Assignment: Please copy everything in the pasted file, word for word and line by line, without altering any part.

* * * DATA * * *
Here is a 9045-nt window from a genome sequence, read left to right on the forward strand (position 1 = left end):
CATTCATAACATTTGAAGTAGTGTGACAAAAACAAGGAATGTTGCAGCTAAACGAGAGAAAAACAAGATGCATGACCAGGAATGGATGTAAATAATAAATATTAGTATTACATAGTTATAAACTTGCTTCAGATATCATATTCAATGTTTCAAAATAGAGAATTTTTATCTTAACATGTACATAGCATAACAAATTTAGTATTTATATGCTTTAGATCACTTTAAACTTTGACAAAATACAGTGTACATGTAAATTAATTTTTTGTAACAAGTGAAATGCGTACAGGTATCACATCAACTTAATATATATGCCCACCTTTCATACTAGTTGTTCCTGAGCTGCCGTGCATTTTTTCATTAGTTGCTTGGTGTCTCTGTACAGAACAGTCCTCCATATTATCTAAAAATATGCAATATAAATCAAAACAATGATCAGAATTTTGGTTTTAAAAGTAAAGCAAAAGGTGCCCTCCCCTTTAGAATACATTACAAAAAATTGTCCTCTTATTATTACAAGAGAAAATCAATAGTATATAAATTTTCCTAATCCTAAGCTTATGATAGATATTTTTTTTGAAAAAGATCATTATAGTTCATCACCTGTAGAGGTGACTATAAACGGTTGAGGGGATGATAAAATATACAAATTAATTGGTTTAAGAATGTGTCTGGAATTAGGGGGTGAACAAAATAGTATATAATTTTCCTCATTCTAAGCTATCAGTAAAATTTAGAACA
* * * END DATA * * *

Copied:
Here is a 9045-nt window from a genome sequence, read left to right on the forward strand (position 1 = left end):
CATTCATAACATTTGAAGTAGTGTGACAAAAACAAGGAATGTTGCAGCTAAACGAGAGAAAAACAAGATGCATGACCAGGAATGGATGTAAATAATAAATATTAGTATTACATAGTTATAAACTTGCTTCAGATATCATATTCAATGTTTCAAAATAGAGAATTTTTATCTTAACATGTACATAGCATAACAAATTTAGTATTTATATGCTTTAGATCACTTTAAACTTTGACAAAATACAGTGTACATGTAAATTAATTTTTTGTAACAAGTGAAATGCGTACAGGTATCACATCAACTTAATATATATGCCCACCTTTCATACTAGTTGTTCCTGAGCTGCCGTGCATTTTTTCATTAGTTGCTTGGTGTCTCTGTACAGAACAGTCCTCCATATTATCTAAAAATATGCAATATAAATCAAAACAATGATCAGAATTTTGGTTTTAAAAGTAAAGCAAAAGGTGCCCTCCCCTTTAGAATACATTACAAAAAATTGTCCTCTTATTATTACAAGAGAAAATCAATAGTATATAAATTTTCCTAATCCTAAGCTTATGATAGATATTTTTTTTGAAAAAGATCATTATAGTTCATCACCTGTAGAGGTGACTATAAACGGTTGAGGGGATGATAAAATATACAAATTAATTGGTTTAAGAATGTGTCTGGAATTAGGGGGTGAACAAAATAGTATATAATTTTCCTCATTCTAAGCTATCAGTAAAATTTAGAACA